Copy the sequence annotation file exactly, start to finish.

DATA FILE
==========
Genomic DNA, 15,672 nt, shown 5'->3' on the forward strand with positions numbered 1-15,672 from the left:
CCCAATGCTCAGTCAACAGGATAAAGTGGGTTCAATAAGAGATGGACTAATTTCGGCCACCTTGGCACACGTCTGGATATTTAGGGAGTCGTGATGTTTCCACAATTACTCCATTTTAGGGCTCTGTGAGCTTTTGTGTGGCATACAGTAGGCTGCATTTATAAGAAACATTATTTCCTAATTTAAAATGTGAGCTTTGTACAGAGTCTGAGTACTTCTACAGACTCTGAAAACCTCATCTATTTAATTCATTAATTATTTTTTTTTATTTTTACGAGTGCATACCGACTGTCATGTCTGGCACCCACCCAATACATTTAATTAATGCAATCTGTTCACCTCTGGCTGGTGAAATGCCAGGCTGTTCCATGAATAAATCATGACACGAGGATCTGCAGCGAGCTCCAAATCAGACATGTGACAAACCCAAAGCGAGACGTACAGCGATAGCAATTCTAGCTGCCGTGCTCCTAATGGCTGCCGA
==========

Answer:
Genomic DNA, 15,672 nt, shown 5'->3' on the forward strand with positions numbered 1-15,672 from the left:
CCCAATGCTCAGTCAACAGGATAAAGTGGGTTCAATAAGAGATGGACTAATTTCGGCCACCTTGGCACACGTCTGGATATTTAGGGAGTCGTGATGTTTCCACAATTACTCCATTTTAGGGCTCTGTGAGCTTTTGTGTGGCATACAGTAGGCTGCATTTATAAGAAACATTATTTCCTAATTTAAAATGTGAGCTTTGTACAGAGTCTGAGTACTTCTACAGACTCTGAAAACCTCATCTATTTAATTCATTAATTATTTTTTTTTATTTTTACGAGTGCATACCGACTGTCATGTCTGGCACCCACCCAATACATTTAATTAATGCAATCTGTTCACCTCTGGCTGGTGAAATGCCAGGCTGTTCCATGAATAAATCATGACACGAGGATCTGCAGCGAGCTCCAAATCAGACATGTGACAAACCCAAAGCGAGACGTACAGCGATAGCAATTCTAGCTGCCGTGCTCCTAATGGCTGCCGA